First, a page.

spaceSpace and Physics

Scientists Recreate First Spark Of Life

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Justine Alford

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211 Scientists Recreate First Spark Of Life
Don Davis, via Wikimedia Commons.

Although we will probably never know precisely how life started on Earth, scientists have a few different ideas that attempt to answer this intriguing but challenging question. Some believe that an asteroid or comet slamming into primordial Earth could have provided the right conditions to spark the formation of the chemical building blocks of life. And now, researchers have some tantalizing evidence to back up this idea.

Using a high-power laser to simulate a collision, scientists from the Academy of Sciences in the Czech Republic created the four essential ingredients of RNA, a close relative of DNA, from a chemical soup. While the work can’t prove how life started on Earth, it is the first time that these four molecules have all been made under one set of experimental conditions. The work has been published in Proceedings of the National Academy of Sciences.


The mystery of how life sprung from non-living matter has long eluded scientists. Since we have some understanding of the conditions present on early Earth, scientists have been recreating this environment for decades to see if they can produce some of the molecules that could have led to life.

Life appeared on our planet around 4 billion years ago, a period that coincided with a dramatic, 150-million-year event called the Late Heavy Bombardment in which Earth was pummeled with debris. While some scientists believe these collisions could have wiped out any existing early life forms, others believe they could have provided the necessary conditions for the building blocks of life to emerge.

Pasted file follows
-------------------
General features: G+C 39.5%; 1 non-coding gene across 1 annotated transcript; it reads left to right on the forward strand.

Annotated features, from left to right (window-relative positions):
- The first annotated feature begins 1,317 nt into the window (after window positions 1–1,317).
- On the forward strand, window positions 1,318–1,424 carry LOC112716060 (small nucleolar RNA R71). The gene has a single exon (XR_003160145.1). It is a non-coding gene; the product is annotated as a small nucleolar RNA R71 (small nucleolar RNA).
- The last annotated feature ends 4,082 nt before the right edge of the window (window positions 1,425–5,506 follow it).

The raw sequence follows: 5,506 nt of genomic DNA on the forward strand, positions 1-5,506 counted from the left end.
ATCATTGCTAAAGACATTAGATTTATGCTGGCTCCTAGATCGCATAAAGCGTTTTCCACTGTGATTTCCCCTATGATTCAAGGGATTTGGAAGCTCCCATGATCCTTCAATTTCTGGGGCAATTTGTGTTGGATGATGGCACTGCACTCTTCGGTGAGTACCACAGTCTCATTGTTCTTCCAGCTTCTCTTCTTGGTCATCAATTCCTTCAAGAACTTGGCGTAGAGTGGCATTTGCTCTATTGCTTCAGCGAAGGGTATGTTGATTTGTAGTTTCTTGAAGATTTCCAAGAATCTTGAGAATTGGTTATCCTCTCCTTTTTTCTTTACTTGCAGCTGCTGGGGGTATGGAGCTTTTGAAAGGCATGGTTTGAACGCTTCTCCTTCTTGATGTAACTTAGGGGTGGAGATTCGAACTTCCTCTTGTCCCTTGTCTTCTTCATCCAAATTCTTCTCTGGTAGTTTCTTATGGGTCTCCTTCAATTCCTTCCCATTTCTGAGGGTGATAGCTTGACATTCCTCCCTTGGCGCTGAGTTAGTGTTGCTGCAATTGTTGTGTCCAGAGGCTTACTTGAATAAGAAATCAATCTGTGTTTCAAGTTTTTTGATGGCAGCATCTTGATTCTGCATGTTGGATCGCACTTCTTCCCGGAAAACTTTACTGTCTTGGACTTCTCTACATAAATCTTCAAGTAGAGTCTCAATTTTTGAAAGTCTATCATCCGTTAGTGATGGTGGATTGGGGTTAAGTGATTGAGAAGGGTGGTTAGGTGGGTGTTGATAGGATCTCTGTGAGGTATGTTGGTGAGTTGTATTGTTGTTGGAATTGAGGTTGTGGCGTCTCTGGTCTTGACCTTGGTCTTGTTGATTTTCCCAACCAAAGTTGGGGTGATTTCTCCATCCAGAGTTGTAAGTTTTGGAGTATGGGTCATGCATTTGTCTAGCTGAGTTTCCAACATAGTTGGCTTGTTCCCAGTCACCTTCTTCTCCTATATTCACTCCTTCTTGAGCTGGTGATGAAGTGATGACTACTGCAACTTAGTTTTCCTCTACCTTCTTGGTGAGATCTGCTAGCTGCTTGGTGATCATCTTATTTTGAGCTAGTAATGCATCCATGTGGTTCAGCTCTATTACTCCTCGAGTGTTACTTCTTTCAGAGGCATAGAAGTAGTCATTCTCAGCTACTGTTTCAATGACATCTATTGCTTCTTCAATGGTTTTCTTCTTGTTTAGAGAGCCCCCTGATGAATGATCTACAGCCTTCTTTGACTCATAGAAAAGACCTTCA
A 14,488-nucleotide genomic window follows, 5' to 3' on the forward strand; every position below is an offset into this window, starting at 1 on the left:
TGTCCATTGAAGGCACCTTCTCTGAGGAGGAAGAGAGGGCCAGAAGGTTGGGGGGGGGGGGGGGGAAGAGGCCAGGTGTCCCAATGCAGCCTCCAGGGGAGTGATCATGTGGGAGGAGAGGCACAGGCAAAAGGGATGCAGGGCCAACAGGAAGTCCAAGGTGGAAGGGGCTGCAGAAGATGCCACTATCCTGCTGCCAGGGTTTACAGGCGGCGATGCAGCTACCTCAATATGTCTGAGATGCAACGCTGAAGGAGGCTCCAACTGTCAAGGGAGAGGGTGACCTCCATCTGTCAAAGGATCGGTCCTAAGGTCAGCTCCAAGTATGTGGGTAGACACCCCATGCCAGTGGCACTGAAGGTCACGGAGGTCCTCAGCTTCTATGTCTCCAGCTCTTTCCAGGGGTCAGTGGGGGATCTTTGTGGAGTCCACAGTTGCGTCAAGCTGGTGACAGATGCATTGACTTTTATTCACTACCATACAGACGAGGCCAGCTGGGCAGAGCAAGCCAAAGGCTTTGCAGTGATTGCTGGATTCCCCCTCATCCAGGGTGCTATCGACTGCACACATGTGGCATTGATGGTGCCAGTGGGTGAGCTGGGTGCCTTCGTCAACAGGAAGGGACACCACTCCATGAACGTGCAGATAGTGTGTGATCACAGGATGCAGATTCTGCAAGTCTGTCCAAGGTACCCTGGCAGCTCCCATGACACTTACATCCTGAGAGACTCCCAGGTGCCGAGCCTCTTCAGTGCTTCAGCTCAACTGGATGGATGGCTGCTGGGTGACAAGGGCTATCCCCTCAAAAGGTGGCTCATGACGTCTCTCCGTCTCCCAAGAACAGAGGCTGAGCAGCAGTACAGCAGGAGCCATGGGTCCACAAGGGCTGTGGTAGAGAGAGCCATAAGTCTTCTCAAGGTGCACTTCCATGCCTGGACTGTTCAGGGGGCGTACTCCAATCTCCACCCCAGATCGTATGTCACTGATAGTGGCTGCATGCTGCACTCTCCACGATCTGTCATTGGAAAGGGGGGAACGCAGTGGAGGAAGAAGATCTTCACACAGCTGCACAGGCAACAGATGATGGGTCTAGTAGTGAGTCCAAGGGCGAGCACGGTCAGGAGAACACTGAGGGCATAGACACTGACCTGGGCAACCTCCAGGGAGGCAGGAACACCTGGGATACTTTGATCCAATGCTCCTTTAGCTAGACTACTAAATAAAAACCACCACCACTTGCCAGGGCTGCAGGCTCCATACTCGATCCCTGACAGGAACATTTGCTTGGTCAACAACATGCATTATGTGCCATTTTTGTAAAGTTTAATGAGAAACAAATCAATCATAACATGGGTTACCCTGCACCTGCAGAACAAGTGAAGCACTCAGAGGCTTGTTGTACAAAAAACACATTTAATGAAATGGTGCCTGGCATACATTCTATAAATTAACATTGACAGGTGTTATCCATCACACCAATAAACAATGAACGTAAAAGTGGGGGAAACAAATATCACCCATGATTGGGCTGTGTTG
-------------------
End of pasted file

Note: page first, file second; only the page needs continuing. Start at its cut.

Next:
To simulate a space rock collision, scientists fired a high-power laser at a chemical soup containing clay and a molecule called formamide. Formamide, a simple chemical produced when hydrogen cyanide reacts with water, was first postulated as a possible parent compound of the molecules needed for life back in 2001 by a duo of Italian researchers. The chemical would have been abundantly available on early Earth and has even been identified in the tail of comets. Furthermore, previous experiments have shown it is possible to create genetic building blocks using this molecule and other ingredients.

The laser pulses generated intense pressure, high temperatures exceeding 4200oC and also X-rays and extreme UV radiation; the kind of conditions we would expect if space debris slammed into Earth. When the researchers examined the resulting molecules, they found all four precursor chemicals to the building blocks of RNA: adenine, guanine, cytosine and uracil—the first three are also found in DNA. Although DNA is the molecule of life on Earth, many believe that RNA could have been the first molecule to encode genetic information.


While this work is certainly interesting, not everyone is convinced and its relevance has been called into question. Some have argued that pure formamide wouldn’t have existed on prebiotic Earth, while others have suggested that there would have been too much water to allow formamide-rich pools to exist. Furthermore, the experiments can’t tell us how these building blocks united with other molecules to form RNA. But the researchers recognize this and are planning to conduct more experiments to see if the other basic RNA ingredients can be made under similar conditions. 

[Via PNAS, Associated Press, LA Times, Science, New Scientist and Chemistry World]


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